Climate Survey

Global Warming and Political Cold

Machine trans­la­tion

The past year brought a series of weath­er anom­alies: extreme heat and drought, high pre­cip­i­ta­tion and flood­ing. This spring began with a heat wave in Spain. We asked cli­mate experts Alexander Chernokulsky and Olga Dobrovidova about weath­er anom­alies and asked them to assess the devel­op­ment of glob­al warm­ing as well as how Russia’s posi­tion on inter­na­tion­al coop­er­a­tion on a vari­ety of cli­mate-relat­ed issues affects the glob­al envi­ron­men­tal agenda.

1. Global warm­ing. Last sum­mer set a string of neg­a­tive records. Extreme heat and drought in China, Europe, and North America had dire con­se­quences for many coun­tries. The Yangtze River has shal­lowed. In France, nuclear reac­tors had to be shut down — there was no way to cool them. Navigation on the Rhine River came to a halt. There was unprece­dent­ed flood­ing in Pakistan, due to heavy rain­fall and melt­ing glac­i­ers in the head­wa­ters of the Indus.
Do you think this is a short-term weath­er anom­aly or a glob­al warm­ing phe­nom­e­non? Are the CO2 reduc­tion pro­grams adopt­ed today help­ing? Is human­i­ty capa­ble of keep­ing warm­ing to with­in 2℃ or should we pre­pare for the worst already today?

2. Russia and the World. The past few months have seen some of the largest cli­mate and envi­ron­ment con­fer­ences in the UN includ­ing the Biodiversity Summit in December 2022, the Global Ocean Protection Agreement in March, and the recent Water Conference in March 22-24. These con­fer­ences set glob­al goals and adopt very spe­cif­ic pro­grams. Russia is the largest coun­try by area. It has the longest bor­der in the Arctic and a huge area of per­mafrost. Without Russia, the accu­ra­cy of weath­er mon­i­tor­ing and cli­mate long-term fore­casts decreas­es. The need for its par­tic­i­pa­tion in glob­al pro­grams is beyond doubt.
What is the real par­tic­i­pa­tion of the Russian Federation in inter­na­tion­al envi­ron­men­tal and cli­mate projects today? Do you see any signs that Russia’s work in glob­al pro­grams is wind­ing down?


Alexander Chernokulsky, A.M.Obukhov Institute of Atmospheric Physics, Russian Academy of Sciences, Moscow, Russia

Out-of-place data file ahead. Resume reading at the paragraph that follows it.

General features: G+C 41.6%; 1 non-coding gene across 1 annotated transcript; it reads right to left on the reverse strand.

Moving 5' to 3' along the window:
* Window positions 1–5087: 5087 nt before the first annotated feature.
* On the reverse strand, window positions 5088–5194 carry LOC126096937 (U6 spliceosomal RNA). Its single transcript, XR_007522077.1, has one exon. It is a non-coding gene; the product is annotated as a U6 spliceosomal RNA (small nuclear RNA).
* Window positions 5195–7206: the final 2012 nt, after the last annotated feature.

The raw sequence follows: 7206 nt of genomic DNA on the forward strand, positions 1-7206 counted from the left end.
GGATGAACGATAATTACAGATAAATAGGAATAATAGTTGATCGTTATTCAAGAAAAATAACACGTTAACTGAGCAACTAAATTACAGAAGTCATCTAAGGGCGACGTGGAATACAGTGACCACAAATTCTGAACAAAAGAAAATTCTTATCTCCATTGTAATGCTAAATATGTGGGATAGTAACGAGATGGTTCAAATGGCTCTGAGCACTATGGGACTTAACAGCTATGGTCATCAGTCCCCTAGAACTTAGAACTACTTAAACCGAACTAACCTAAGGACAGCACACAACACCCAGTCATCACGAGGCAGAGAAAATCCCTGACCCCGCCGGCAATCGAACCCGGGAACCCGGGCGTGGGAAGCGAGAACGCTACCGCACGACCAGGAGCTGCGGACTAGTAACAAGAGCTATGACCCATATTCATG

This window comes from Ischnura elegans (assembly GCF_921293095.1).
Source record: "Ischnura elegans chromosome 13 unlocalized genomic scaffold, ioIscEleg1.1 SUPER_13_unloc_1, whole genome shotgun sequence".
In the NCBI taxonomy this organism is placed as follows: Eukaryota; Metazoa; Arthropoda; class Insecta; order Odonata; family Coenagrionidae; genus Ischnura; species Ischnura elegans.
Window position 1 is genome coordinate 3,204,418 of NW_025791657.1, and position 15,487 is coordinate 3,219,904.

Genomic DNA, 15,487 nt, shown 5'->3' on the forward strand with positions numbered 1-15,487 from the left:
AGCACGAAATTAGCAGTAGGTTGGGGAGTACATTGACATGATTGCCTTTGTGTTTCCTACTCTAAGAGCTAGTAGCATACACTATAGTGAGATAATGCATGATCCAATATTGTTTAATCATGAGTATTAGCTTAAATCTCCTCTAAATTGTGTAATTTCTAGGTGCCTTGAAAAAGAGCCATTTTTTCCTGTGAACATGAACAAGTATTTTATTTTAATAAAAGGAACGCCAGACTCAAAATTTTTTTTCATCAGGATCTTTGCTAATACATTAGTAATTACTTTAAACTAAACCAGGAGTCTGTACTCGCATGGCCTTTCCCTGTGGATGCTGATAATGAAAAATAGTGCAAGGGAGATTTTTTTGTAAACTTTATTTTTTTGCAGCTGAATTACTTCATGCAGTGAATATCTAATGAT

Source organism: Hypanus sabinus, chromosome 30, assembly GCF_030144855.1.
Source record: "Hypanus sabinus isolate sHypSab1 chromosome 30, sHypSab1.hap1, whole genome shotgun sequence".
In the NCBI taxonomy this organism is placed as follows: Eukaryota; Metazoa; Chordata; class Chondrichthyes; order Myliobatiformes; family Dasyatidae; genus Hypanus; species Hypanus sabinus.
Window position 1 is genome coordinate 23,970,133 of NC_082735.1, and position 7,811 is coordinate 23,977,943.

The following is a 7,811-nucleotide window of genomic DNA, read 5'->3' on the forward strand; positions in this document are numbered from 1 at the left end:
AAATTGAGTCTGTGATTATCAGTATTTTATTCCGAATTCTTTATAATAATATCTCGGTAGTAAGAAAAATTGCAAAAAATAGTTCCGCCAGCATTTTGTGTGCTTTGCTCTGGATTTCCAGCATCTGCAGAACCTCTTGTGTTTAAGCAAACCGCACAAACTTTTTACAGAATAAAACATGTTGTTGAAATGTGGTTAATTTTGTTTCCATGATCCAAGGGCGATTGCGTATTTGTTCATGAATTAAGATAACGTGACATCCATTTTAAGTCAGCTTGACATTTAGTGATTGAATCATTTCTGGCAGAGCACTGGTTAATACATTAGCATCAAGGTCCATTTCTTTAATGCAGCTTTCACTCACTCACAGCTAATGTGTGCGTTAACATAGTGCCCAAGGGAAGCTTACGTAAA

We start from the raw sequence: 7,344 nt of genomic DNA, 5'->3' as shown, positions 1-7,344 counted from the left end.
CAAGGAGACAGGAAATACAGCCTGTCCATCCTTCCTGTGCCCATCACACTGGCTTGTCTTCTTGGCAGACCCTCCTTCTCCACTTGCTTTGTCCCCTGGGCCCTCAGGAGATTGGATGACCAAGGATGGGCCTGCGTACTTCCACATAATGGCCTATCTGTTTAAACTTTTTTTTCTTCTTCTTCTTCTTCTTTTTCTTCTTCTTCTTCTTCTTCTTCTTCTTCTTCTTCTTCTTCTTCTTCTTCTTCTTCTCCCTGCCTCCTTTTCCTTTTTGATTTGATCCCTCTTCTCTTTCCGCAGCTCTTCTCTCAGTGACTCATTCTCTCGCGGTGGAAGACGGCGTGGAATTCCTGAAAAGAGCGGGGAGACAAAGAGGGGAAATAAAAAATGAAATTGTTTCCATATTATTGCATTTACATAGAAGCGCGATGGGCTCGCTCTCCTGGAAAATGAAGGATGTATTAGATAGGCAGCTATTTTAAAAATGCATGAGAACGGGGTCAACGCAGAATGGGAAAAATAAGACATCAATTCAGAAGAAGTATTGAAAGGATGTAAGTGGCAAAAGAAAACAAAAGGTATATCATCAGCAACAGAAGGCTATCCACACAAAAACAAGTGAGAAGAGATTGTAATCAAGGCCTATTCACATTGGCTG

1. Global Warming. From the sci­en­tif­ic papers on attri­bu­tion that I have seen, some of the events list­ed are con­fi­dent­ly attrib­uted to cli­mate change (well, more pre­cise­ly, their prob­a­bil­i­ty becomes sta­tis­ti­cal­ly sig­nif­i­cant­ly high­er with cur­rent changes). These are, for exam­ple, the floods in Pakistan and the heat­wave in Europe. In gen­er­al, not every abnor­mal event is relat­ed to cli­mate change, a num­ber of them become more frequent/​intensified, some become weak­er with cli­mate change, some hard­ly change at all. Regarding reduc­tions pro­grams: in my opin­ion, so far they are total­ly insuf­fi­cient to some­how reduce our car­bon foot­print (this can also be seen in the emis­sion curve, which is grow­ing upwards with a lit­tle break for the 2008 finan­cial cri­sis and the 2020 pan­dem­ic). I don’t think human­i­ty is capa­ble of keep­ing warm­ing with­in 2℃ lim­its because of the low bar­gain­ing pow­er of coun­tries and inter­ests oth­er than cli­mate. I think mit­i­ga­tion mea­sures will sta­bi­lize at around 2.2-2.52℃. We have to pre­pare for the worst - we have to, alas.

2. Russia and the World. Russia’s par­tic­i­pa­tion in these pro­grams is quite full-fledged, I do not observe any curtailment.


Olga Dobrovidova, sci­ence jour­nal­ist, cli­mate change sci­ence com­mu­ni­ca­tor, free­lance writer for Science, vice pres­i­dent of the European Federation of Science Journalism (EFSJ).

1. Global Warming. Whether these are all short-term weath­er anom­alies, or whether glob­al warm­ing is man­i­fest­ing itself in this way, is not a mat­ter of opin­ion, but a field of cli­mate sci­ence called attri­bu­tion stud­ies. Using his­tor­i­cal data and cli­mate mod­els, sci­en­tists can fig­ure out how rapid human-induced cli­mate change has affect­ed the like­li­hood of cer­tain extreme weath­er events. I have a large text in Russian on how this research has evolved in the pre­vi­ous decade from the abnor­mal heat wave in Moscow in 2010 to +38℃ in Verkhoyansk in June 2020.